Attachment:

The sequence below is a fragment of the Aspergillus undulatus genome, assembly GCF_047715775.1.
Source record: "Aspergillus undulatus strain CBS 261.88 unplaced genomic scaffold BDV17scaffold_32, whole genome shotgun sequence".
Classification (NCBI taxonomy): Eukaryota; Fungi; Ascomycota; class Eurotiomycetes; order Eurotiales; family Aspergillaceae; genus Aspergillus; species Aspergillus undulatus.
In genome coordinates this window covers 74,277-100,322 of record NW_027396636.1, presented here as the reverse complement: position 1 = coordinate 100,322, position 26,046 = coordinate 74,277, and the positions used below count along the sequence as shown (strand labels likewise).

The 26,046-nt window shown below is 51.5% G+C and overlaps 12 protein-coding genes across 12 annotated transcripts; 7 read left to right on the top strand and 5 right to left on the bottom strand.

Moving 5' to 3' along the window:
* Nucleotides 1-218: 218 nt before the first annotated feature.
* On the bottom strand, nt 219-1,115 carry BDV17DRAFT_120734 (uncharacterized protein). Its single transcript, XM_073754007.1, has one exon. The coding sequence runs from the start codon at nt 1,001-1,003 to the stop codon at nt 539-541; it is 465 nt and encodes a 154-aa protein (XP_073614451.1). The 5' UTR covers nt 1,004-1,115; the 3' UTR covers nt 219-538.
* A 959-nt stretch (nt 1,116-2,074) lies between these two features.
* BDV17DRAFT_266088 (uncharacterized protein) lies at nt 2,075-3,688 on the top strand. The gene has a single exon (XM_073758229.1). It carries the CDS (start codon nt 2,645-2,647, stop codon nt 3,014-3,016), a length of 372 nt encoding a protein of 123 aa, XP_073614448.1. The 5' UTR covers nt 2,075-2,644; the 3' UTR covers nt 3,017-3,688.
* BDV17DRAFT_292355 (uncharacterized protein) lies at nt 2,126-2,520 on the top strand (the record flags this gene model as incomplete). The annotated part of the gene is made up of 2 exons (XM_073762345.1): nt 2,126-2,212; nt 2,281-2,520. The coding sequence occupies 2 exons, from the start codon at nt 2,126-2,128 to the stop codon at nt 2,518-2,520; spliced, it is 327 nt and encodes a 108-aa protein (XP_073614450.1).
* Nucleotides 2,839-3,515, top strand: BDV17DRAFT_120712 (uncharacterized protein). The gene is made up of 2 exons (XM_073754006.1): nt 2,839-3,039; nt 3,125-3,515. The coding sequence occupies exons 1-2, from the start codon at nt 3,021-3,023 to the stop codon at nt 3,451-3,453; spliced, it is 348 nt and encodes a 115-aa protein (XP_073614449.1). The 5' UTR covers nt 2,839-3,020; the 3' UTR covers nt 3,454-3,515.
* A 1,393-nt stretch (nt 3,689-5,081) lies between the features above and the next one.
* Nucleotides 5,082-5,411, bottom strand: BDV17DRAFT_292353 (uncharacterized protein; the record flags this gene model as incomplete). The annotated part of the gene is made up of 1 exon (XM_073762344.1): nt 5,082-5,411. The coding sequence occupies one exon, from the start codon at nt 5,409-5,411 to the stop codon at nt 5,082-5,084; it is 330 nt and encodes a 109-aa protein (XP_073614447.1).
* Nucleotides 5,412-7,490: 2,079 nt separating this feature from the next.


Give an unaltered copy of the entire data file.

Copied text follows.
The sequence below is a fragment of the Aspergillus undulatus genome, assembly GCF_047715775.1.
Source record: "Aspergillus undulatus strain CBS 261.88 unplaced genomic scaffold BDV17scaffold_32, whole genome shotgun sequence".
Classification (NCBI taxonomy): Eukaryota; Fungi; Ascomycota; class Eurotiomycetes; order Eurotiales; family Aspergillaceae; genus Aspergillus; species Aspergillus undulatus.
In genome coordinates this window covers 74,277-100,322 of record NW_027396636.1, presented here as the reverse complement: position 1 = coordinate 100,322, position 26,046 = coordinate 74,277, and the positions used below count along the sequence as shown (strand labels likewise).

The 26,046-nt window shown below is 51.5% G+C and overlaps 12 protein-coding genes across 12 annotated transcripts; 7 read left to right on the top strand and 5 right to left on the bottom strand.

Moving 5' to 3' along the window:
* Nucleotides 1-218: 218 nt before the first annotated feature.
* On the bottom strand, nt 219-1,115 carry BDV17DRAFT_120734 (uncharacterized protein). Its single transcript, XM_073754007.1, has one exon. The coding sequence runs from the start codon at nt 1,001-1,003 to the stop codon at nt 539-541; it is 465 nt and encodes a 154-aa protein (XP_073614451.1). The 5' UTR covers nt 1,004-1,115; the 3' UTR covers nt 219-538.
* A 959-nt stretch (nt 1,116-2,074) lies between these two features.
* BDV17DRAFT_266088 (uncharacterized protein) lies at nt 2,075-3,688 on the top strand. The gene has a single exon (XM_073758229.1). It carries the CDS (start codon nt 2,645-2,647, stop codon nt 3,014-3,016), a length of 372 nt encoding a protein of 123 aa, XP_073614448.1. The 5' UTR covers nt 2,075-2,644; the 3' UTR covers nt 3,017-3,688.
* BDV17DRAFT_292355 (uncharacterized protein) lies at nt 2,126-2,520 on the top strand (the record flags this gene model as incomplete). The annotated part of the gene is made up of 2 exons (XM_073762345.1): nt 2,126-2,212; nt 2,281-2,520. The coding sequence occupies 2 exons, from the start codon at nt 2,126-2,128 to the stop codon at nt 2,518-2,520; spliced, it is 327 nt and encodes a 108-aa protein (XP_073614450.1).
* Nucleotides 2,839-3,515, top strand: BDV17DRAFT_120712 (uncharacterized protein). The gene is made up of 2 exons (XM_073754006.1): nt 2,839-3,039; nt 3,125-3,515. The coding sequence occupies exons 1-2, from the start codon at nt 3,021-3,023 to the stop codon at nt 3,451-3,453; spliced, it is 348 nt and encodes a 115-aa protein (XP_073614449.1). The 5' UTR covers nt 2,839-3,020; the 3' UTR covers nt 3,454-3,515.
* A 1,393-nt stretch (nt 3,689-5,081) lies between the features above and the next one.
* Nucleotides 5,082-5,411, bottom strand: BDV17DRAFT_292353 (uncharacterized protein; the record flags this gene model as incomplete). The annotated part of the gene is made up of 1 exon (XM_073762344.1): nt 5,082-5,411. The coding sequence occupies one exon, from the start codon at nt 5,409-5,411 to the stop codon at nt 5,082-5,084; it is 330 nt and encodes a 109-aa protein (XP_073614447.1).
* Nucleotides 5,412-7,490: 2,079 nt separating this feature from the next.